Justice Kennedy gave specific instructions that narrowed the likely implementation of Section 2(b), writing that law enforcement can initiate an inquiry into a person's immigration status if they are stopped or detained, but cannot continue holding a person until the check is complete.
Hours after the Supreme Court announced its decision, the Obama administration announced that it would be suspending the so-called 287(g) program in Arizona, which had given local law enforcement delegated authority to enforce some immigration laws under a discretionary provision of the Immigration and Nationality Act. This means that even if Arizona police increase their number of immigration inquiries, they'll have to rely on federal officials to make arrests.
The administration also says that immigration authorities will be selective in responding to calls from Arizona law enforcement about people's immigration status, and it will focus enforcement on those who meet high priority criteria, such as being wanted for a felony.
Challenges to Section 2(b) in the Works
In upholding Section 2(b), Justice Kennedy also wrote that "this opinion does not foreclose other preemption and constitutional challenges to the law as interpreted and applied after it goes into effect."
One case that might present that challenge is Friendly House v. Whiting, a case brought by the American Civil Liberties Union (ACLU) currently pending in federal court. That case challenges Section 2(b) on grounds that it violates the Fourteenth Amendment's Equal Protection provisions by encouraging racial profiling, as well as violating the Fourth Amendment by unconstitutionally extending the length of time a person is detained. The case is currently before Judge Susan R. Bolton, the judge that initially enjoined SB1070 on federal preemption grounds in U.S. v. Arizona, the same case that was appealed to the U.S. Supreme Court.
The ACLU says it has raised nearly $9 million to fight against the Arizona law's remaining provisions.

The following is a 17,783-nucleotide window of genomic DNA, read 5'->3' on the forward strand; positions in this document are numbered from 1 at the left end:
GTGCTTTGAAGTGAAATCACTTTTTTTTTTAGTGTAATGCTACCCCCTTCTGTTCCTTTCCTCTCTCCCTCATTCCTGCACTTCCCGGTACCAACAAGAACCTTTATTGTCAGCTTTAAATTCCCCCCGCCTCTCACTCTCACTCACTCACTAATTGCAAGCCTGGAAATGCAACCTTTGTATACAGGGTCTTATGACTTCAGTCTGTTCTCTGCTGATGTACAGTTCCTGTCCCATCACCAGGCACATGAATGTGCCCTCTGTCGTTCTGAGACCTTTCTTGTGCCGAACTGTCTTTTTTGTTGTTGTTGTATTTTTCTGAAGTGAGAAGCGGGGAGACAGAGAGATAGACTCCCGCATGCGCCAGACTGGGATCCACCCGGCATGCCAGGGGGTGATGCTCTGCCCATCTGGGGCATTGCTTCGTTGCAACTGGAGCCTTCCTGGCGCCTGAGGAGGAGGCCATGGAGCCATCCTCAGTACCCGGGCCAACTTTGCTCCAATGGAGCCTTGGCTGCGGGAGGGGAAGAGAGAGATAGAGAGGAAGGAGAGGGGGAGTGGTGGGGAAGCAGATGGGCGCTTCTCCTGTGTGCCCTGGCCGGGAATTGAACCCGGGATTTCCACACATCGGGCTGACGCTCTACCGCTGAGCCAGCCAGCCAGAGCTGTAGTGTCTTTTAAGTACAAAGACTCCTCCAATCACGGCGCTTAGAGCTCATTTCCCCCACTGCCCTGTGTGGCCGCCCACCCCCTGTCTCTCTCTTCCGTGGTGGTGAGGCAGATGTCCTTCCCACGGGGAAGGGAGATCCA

SB 1070 Has ALEC Roots
In December 2009, months before the Arizona legislature took up the controversial immigration bill, for-profit prison and bail industry lobbyists gathered behind closed doors with state legislators at an ALEC meeting where the "No Sanctuary Cities for Illegal Immigrants Act" was approved as a "model bill" to be introduced in statehouses across the country. The National Rifle Association was then the private sector co-chair of that ALEC task force.
The law was reportedly drafted by Arizona's recently-recalled state Senate leader Russell Pearce, a leader in ALEC, along with now-Kansas Secretary of State Kris Kobach, a former aide to former Attorney General John Ashcroft.
The private sector membership of the Public Safety and Elections Task Force included for-profit prison operator Corrections Corporation of America (CCA), which before the meeting had identified immigrant detention as a profit center important for its future growth, stating it anticipated receiving "a significant portion of our revenues" from detaining immigrants. Around half of all immigrant detention facilities are operated by for-profit corporations. After the Arizona bill was introduced, 30 of the bill's 36 co-sponsors promptly received campaign contributions from donors in the for-profit prison industry.
CCA subsequently claimed that it never voted on ALEC bills, even though it previously co-chaired the task force as that ALEC committee advanced numerous bills to privatize state prisons, expand the conditions for prison labor to compete with the private sector, and increase the length of sentences for various crimes.
The for-profit bail bond industry's trade association, the American Bail Coalition (ABC), also had a representative on the ALEC task force. An immigrant facing removal in some cases may be released on bond, and will often pay a commercial bail bondsman for their release. The chairman of ALEC's Private Enterprise Board at the time was ABC general counsel Jerry Watson, whose law firm biography lists him as "specializing in the field of ... immigration bonding."
The Task Force responsible for the "No Sanctuary Cities for Illegal Immigrants Act" also ratified the "Stand Your Ground" law initially cited to protect Trayvon Martin's killer in Florida and other laws that make it harder for American citizens to vote. Amidst growing controversy about these laws in 2012, ALEC disbanded that task force (a move that may be little more than a PR stunt).
Five Other States Have ALEC-Inspired Immigration Laws
The ALEC "No Sanctuary Cities for Illegal Immigrants Act" served as a model for similar laws in Utah, Indiana, Alabama, Georgia and South Carolina. These states will be parsing the Supreme Court's decision to see how their statutes will be affected. Legal challenges to these laws have already been filed, and more are expected.